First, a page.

Both men obviously thought that they could get away with murder, but Chauvin has now been charged over the killing of the African-American Floyd. However, while his killing has triggered protests across the US and, indeed, Europe and elsewhere, Shomer is regarded as a hero by Israelis. Indeed, the naked cowardice of the Binyamin Brigade commander has done nothing to harm his career. Just last month, to the consternation of Israeli journalist Gideon Levy, Shomer read the Yizkor prayer on the eve of Memorial Day during a ceremony at the Western Wall plaza.

However — and I almost hesitate to say this — I truly believe that this is not one of those global #MeToo moments in which all victims of injustice should rush into line with the Black Lives Matter campaign. That may cause anger among Palestinians, Kashmiris, Rohingya, Uighur and countless other victims of injustice in the world today, but something amazing is happening which could, ultimately, prove beneficial to all who have felt the oppressors’ collective knee on their necks.

The issue was explained perfectly by Jerusalem-born Palestinian Christian George Zeidan, a co-founder of Right to Movement Palestine, an initiative to illustrate the reality of Palestinian life through sports. “As a believer in ending all kinds of oppressions and occupation,” he wrote, “I believe in the importance of developing alliances between the oppressed, such as the Palestinian cause and the Black American struggle. But at this specific moment, I hesitate to reference the Palestinian cause and tie it to the Black Lives Matter protests. It is not because our lives are not of equal value, but out of respect for this watershed moment in Black American history.”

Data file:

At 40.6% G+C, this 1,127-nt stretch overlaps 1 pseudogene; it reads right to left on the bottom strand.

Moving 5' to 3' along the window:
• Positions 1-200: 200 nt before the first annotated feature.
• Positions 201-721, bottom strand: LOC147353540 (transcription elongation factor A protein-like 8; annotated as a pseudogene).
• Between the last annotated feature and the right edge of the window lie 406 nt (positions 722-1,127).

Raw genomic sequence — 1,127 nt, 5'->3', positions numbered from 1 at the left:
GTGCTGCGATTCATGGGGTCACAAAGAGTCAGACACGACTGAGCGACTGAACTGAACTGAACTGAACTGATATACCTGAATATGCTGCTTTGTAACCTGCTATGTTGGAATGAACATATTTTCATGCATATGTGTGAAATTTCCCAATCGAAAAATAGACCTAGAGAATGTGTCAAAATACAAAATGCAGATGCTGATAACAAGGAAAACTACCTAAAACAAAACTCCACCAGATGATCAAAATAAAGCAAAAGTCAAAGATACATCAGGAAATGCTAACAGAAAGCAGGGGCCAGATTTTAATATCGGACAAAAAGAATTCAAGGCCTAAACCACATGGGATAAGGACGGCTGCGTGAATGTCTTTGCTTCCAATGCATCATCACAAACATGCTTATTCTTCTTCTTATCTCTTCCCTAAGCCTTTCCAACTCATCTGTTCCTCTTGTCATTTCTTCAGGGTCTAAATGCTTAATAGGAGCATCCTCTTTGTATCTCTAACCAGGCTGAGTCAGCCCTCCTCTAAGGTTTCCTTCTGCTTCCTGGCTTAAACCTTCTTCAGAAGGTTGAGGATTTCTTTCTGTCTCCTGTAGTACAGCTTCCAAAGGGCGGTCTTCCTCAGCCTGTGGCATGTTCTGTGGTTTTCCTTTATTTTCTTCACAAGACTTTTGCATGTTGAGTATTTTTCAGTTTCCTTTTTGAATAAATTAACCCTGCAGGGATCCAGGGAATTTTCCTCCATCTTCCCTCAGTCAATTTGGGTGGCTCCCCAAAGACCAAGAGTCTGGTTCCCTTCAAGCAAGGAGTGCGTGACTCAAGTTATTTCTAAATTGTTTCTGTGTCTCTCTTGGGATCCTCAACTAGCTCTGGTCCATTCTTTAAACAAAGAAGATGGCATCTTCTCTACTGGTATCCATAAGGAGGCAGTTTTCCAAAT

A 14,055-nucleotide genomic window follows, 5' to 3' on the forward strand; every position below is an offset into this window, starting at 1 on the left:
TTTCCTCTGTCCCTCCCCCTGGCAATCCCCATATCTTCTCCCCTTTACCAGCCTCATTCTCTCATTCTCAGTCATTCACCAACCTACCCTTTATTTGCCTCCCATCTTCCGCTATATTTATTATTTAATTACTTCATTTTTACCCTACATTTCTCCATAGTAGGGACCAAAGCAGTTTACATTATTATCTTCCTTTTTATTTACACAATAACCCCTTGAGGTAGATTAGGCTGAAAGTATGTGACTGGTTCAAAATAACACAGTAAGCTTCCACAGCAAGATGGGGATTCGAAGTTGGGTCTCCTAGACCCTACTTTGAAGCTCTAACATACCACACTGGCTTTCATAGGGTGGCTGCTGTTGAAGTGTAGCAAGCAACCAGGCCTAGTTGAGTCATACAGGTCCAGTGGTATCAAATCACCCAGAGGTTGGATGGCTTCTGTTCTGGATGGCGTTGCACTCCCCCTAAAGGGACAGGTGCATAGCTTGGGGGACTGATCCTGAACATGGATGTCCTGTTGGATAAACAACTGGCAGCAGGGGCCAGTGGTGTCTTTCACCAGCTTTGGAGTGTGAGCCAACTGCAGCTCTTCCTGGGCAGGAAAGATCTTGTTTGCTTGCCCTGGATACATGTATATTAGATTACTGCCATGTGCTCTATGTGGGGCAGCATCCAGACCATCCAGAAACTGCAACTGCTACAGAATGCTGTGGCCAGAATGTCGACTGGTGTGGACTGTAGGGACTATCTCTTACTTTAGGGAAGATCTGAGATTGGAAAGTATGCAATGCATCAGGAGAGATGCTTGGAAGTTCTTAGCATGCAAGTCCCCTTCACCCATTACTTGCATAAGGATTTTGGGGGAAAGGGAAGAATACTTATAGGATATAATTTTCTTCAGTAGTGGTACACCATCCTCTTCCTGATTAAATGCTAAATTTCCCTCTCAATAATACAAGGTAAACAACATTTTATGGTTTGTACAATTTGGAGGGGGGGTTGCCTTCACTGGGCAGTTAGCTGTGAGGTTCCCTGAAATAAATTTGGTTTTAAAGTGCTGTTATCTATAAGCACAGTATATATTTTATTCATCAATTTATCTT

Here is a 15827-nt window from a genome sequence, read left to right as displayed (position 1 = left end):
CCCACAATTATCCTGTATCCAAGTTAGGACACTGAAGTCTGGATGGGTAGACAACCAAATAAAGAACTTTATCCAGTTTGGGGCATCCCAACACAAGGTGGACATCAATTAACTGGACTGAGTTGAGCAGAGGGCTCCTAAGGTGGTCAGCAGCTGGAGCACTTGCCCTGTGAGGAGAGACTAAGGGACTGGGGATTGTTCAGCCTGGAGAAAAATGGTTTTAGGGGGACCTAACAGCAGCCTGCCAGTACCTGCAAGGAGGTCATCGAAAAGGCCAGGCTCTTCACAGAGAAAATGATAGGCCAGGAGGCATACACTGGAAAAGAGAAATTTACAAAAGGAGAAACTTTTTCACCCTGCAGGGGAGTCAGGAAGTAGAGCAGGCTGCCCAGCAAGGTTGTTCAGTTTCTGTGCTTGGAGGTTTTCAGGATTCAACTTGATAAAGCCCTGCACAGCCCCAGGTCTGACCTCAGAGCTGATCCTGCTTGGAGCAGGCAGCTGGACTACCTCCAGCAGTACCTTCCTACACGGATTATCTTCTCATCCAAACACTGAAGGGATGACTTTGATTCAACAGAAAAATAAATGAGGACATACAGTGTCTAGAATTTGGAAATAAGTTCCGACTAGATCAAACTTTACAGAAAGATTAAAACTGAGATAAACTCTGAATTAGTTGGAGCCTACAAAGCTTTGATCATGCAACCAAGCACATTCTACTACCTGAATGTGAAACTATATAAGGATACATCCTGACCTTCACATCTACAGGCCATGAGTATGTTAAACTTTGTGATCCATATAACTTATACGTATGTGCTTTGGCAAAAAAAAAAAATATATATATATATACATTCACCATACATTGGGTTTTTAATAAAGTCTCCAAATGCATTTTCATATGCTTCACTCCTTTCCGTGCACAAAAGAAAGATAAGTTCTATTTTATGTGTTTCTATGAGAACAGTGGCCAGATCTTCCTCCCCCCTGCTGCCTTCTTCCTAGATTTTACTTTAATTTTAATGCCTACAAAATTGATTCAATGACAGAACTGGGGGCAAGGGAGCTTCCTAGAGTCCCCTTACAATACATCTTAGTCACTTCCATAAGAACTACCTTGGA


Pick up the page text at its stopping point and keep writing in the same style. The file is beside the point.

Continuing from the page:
He is, of course, right, because the BLM movement must be allowed to reach a conclusion in what has now become a global protest with many ramifications. Hopefully, campaigners will secure a great victory which will then be used to develop a solid intersectional injustice campaign able to give everyone a voice from Palestine to Kashmir; from the Rohingya to the Uighur; in fact to all who continue to suffer from racism, gender discrimination, bigotry and hate.

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Every now and again history is punctuated by people power and when ordinary people take the lead, as BLM and its supporters have, then seismic changes can result. Today the focus is on black communities and it is crucial that attention should not be diverted away from the legacy of colonialism, slavery and oppression against which they are railing.